All about your child's allowance
Even at a young age, children can begin learning about money.
"Children as young as age 4 can learn coin recognition and basic financial principles such as the exchange of goods and services for money," says Solter.
The amount of money should be minimal because children
at this age tend to lose or misplace money. That's OK. It's all part of the learning
process. If your son is playing with a few quarters and loses them, he won't have
the money to buy a baseball card or a pack of gum.
age. By 5 or 6, most children can understand the differences between spending,
short-term savings, long-term savings and donating. If they sort their money into
those four categories every week, they'll be developing responsible money management
skills. As they get older, children can begin paying for things such as gifts
for other people and their own personal hobbies.
years. During the tween years (ages 9 to 12), children who have been given
an allowance from an early age will be able to step up their responsibilities
as the amount of their allowances increases.
Some tweens are
ready to take on the challenge of purchasing their own wardrobes and paying for
all of their entertainment expenses. Many tweens will feel empowered by their
allowances, although they will still need constant supervision and guidance.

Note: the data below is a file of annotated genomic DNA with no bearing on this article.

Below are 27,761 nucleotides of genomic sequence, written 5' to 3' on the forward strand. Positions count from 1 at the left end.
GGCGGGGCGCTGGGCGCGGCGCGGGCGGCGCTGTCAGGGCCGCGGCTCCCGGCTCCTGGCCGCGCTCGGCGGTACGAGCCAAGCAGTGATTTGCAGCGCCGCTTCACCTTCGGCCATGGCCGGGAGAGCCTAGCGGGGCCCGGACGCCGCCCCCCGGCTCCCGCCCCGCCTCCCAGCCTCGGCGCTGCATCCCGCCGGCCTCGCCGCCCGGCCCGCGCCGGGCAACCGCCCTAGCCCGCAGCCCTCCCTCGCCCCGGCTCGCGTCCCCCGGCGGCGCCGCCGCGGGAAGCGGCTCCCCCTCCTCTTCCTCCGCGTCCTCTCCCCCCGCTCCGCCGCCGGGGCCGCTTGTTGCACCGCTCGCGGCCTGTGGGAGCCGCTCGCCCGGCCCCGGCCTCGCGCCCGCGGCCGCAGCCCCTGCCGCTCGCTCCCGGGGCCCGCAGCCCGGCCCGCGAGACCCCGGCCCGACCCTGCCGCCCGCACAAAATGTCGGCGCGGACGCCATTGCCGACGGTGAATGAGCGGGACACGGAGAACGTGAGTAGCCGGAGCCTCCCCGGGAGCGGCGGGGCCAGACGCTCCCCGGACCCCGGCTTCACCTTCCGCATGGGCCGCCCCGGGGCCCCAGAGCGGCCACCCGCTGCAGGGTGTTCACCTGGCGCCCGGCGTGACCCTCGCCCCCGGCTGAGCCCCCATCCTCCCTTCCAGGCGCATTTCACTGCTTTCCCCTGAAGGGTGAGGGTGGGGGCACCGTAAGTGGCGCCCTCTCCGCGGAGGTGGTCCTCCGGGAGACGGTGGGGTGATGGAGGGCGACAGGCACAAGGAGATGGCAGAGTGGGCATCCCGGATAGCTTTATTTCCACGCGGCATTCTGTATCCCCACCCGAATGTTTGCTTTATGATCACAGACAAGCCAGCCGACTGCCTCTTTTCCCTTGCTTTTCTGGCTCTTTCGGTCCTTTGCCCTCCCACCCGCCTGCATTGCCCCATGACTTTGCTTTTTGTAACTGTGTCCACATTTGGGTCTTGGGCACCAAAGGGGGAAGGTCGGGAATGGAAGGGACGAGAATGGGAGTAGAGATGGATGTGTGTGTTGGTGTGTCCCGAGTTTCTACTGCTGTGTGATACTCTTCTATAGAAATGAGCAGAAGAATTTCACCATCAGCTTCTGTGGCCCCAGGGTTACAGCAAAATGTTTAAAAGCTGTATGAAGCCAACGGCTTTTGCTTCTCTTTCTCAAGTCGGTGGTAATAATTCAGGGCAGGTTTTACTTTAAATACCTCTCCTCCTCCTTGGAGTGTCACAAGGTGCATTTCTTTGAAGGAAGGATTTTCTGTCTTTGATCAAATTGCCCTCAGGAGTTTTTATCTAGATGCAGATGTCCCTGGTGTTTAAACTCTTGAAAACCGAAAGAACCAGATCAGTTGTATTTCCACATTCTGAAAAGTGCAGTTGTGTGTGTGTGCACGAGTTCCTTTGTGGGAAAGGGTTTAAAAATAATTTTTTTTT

not to say that parents should stop them from making mistakes. Remember, the sole
purpose of the allowance is a tool for learning good money management principles.
One of the best ways to learn is by making mistakes and dealing with the consequences
of those errors.
Teen years. Most
experts agree that by the time children are teenagers they are ready to receive
a clothing allowance. So, instead of opening your wallet every time Junior wants
a new pair of jeans, consider giving him a clothing allowance.
may want to do this in two distinct clothing allowance chunks, rather than making
it part of the allowance, since clothes shopping happens a few times a year rather
than weekly. Let him use his clothing allowance the way he wants to, and when
the money is gone, don't offer more -- even if he's forgotten to budget for a
new winter coat and needs to wear his old one, which is ever-so-snug and showing
Freedom within limits
Some parents fear that giving children an allowance is like giving them permission
to purchase whatever they want, whenever they want. Not true. The allowance gives
children some freedom to choose what they want to do with their money, within
For example, you may require that a
certain amount of your child's allowance be saved for college or donated to charity,
or both. It's your call. And, as always, you set the limits on what's appropriate
to buy. If your child is not permitted to watch PG-13 movies or play T-rated video
games, then those are off-limits regardless of whether they have the money to
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